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CBS' 'Supergirl' Reinvents The Classic Comic For Modern Times


Ari, look up in the sky.


What? It's a bird.

SIEGEL: It's a plane. No, it's CBS's first superhero series of the 21st century. NPR TV critic Eric Deggans says "Supergirl," which debuts tonight, reinvents the character from modern times.

ERIC DEGGANS, BYLINE: Kara Danvers has the same powers as her cousin, a certain superhero with a big red S on his chest who can leap tall buildings in a single bound. But she also has a Debbie downer of an adoptive sister named Alex who keeps telling her to pretend to be human and stay under the radar, which is a little tough for Kara.


MELISSA BENOIST: (As Kara Danvers) I don't know. I feel like I'm not living up to my potential. I can lift a bus, stop a bullet. Alex, I can fly.

CHYLER LEIGH: (As Alex Danvers) Kara, you've got a good job. And thanks to your alien DNA, you can't get pimples. Life is not so bad.

DEGGANS: Kara's normal life goes out the window when a plane gets into trouble...


UNIDENTIFIED ACTOR: (As Character) I just lost another engine. Mayday, mayday, mayday.

DEGGANS: ...And she flies out to catch the airliner and help it land. This is the core of CBS's "Supergirl," which offers a fun and appealing, if sometimes too obvious, story of a young woman learning to trust herself and use her powers in a dangerous world. Kara works for media mogul Cat Grant. She's played by "Ally McBeal" alum Calista Flockhart. Grant doesn't know her assistant is really Kara Zor-El, a cousin of Superman who also came to Earth in a rocket from the doomed planet Krypton. After the plane incident, Grant gives the city's mystery super-heroine a name which doesn't sit too well with Kara - Supergirl.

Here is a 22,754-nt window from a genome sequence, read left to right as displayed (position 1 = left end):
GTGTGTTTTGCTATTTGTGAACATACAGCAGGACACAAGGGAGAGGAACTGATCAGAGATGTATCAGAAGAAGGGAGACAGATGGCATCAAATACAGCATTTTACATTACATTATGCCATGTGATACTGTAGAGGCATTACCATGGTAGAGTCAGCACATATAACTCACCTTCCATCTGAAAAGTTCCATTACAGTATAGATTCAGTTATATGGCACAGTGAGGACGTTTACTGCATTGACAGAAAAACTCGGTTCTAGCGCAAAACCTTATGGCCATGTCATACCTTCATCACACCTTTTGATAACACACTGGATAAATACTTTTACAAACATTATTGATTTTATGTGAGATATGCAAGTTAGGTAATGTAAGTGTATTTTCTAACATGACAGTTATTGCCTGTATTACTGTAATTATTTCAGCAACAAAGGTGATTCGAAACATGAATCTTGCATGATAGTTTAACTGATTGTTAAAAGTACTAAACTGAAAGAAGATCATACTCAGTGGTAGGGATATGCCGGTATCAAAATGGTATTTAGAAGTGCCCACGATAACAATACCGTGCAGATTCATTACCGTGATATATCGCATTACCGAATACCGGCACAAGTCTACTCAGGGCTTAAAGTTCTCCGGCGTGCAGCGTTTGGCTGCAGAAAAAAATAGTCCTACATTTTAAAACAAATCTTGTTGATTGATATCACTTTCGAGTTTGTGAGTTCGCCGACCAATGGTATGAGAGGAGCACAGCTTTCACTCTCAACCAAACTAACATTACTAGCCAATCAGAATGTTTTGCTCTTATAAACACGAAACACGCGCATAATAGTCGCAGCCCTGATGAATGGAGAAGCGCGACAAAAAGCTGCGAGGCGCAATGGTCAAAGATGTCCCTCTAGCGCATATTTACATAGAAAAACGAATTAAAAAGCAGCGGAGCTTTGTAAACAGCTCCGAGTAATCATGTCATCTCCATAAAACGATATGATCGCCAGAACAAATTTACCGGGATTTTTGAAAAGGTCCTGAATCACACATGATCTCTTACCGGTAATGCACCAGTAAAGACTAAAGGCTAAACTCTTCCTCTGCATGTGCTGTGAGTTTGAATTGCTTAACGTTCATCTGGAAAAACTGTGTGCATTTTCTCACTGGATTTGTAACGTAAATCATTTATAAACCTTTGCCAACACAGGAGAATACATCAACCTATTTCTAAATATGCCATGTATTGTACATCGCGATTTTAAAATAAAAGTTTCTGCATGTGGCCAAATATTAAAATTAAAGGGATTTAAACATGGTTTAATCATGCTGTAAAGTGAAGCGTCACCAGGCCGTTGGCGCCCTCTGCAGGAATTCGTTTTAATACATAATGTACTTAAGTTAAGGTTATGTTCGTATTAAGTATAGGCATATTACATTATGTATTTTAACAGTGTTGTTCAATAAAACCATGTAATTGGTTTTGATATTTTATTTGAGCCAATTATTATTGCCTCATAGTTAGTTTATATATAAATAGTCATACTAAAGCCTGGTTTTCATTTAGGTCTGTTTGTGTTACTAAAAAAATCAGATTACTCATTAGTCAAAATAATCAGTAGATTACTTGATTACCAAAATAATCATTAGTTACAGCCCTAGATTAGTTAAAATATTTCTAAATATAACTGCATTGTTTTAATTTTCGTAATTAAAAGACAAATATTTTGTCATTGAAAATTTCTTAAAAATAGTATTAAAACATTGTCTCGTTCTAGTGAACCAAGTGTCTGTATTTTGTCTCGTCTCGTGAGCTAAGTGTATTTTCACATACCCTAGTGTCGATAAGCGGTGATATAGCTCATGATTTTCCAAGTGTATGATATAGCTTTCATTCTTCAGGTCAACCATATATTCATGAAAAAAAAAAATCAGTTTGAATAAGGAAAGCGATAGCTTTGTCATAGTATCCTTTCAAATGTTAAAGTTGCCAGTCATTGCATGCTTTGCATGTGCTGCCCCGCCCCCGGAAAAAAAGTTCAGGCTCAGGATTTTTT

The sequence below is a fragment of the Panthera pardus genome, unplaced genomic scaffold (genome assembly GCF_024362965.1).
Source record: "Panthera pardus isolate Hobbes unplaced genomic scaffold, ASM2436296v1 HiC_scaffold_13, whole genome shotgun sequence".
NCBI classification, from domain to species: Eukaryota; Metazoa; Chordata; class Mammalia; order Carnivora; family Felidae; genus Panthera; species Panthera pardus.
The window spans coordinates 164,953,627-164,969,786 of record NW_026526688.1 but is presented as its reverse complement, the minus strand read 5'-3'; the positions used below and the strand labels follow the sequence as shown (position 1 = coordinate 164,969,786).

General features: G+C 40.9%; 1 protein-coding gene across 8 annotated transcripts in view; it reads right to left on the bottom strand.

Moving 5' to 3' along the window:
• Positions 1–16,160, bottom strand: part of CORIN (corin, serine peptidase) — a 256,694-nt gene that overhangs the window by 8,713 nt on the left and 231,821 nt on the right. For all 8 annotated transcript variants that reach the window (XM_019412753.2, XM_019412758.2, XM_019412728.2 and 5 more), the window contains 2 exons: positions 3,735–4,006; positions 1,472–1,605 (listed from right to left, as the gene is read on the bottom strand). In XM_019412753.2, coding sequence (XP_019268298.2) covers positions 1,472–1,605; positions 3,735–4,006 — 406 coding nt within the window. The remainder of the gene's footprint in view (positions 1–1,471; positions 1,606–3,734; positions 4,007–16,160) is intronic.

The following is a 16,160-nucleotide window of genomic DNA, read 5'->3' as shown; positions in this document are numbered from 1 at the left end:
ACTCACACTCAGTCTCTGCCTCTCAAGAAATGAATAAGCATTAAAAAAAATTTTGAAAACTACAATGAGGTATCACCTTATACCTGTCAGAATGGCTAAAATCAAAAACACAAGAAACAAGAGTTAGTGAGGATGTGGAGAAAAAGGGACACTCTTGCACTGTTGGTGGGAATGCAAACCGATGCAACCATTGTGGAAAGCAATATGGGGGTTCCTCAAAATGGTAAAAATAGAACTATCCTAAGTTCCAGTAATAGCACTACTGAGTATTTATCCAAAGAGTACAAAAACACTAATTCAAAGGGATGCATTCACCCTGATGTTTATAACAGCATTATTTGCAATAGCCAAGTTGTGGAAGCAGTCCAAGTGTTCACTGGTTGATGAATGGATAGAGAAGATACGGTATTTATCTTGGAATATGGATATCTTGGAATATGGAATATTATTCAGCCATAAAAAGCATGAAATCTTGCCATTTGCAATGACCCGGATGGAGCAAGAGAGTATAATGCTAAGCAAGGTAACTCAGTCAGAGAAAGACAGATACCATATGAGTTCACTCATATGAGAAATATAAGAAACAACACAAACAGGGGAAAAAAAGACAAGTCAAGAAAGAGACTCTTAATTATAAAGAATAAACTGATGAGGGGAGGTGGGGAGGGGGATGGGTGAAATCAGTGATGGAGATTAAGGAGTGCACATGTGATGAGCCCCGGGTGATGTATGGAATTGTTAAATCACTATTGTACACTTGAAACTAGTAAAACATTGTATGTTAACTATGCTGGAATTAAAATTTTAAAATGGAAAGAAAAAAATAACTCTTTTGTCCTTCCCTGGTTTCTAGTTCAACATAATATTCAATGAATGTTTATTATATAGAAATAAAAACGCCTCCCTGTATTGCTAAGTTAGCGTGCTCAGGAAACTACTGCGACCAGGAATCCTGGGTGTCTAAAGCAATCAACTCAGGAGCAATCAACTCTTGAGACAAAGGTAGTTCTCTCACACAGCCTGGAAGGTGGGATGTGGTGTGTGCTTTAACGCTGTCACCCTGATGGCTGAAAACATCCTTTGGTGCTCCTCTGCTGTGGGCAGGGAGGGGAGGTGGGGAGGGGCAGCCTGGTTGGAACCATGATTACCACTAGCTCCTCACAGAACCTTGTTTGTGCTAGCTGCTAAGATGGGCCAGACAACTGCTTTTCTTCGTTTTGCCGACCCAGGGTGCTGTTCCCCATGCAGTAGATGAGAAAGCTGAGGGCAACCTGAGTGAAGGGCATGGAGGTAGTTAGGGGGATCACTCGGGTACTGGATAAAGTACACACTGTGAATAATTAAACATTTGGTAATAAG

BENOIST: (As Kara Danvers) If we call her Supergirl, doesn't that make us guilty of being anti-feminist?

CALISTA FLOCKHART: (As Cat Grant) What do you think is so bad about girl? I'm a girl. So if you perceive Supergirl as anything less than excellent, isn't the real problem you?

DEGGANS: At a press conference for the show, Flockhart defended the scene.


CALISTA FLOCKHART: Oh, I love that speech. One of the things I love about the show is it's a real celebration of girl power. She's like, I'm a girl, and I'm awesome, and I'm not going to apologize for that.

DEGGANS: Flockhart has a point. The scene may feel like pandering to some, but for those who want to reclaim the word girl, it's nice to see the actress accused of setting back female TV images on "Ally McBeal" make this new argument. In fact, CBS's "Supergirl" shines a welcome spotlight on characters who are usually sidekicks to white male heroes, like Kara and Cat Grant. That includes Superman's best friend, who goes by a slightly different name than in the comic books, as he tells Kara when they first meet.


BENOIST: (As Kara Danvers) Oh, my God, you're Jimmy Olsen, the photographer from the Daily Planet.

MEHCAD BROOKS: (As James Olsen) James Olson.

DEGGANS: In the comics, Jimmy Olson is a geeky, white, redhead shutterbug. Here, James Olson is a confident African-American Pulitzer Prize-winning photojournalist. Even the guy who plays the new James Olsen, Mehcad Brooks, wasn't sure if CBS was ready for that kind of change.

BROOKS: I mean, when I got the phone call, I was pleasantly sort of overwhelmed - almost like, wow, we're - the world is changing. CBS is changing, and Warner Brothers is changing. And DC comics is changing, and this is the new pantheon.

DEGGANS: This new pantheon of characters gives CBS's "Supergirl" a fresh feel. Star Melissa Benoist is earnest and optimistic as Supergirl, a welcome change from all the gritty, brooding, modern superheroes. By focusing on characters often pushed to the margins elsewhere, "Supergirl" has, ever so slightly, redefined the classic struggle for truth, justice and the American way, and that's the most heroic feat of all. I'm Eric Deggans. Transcript provided by NPR, Copyright NPR.

Eric Deggans
Eric Deggans is NPR's first full-time TV critic.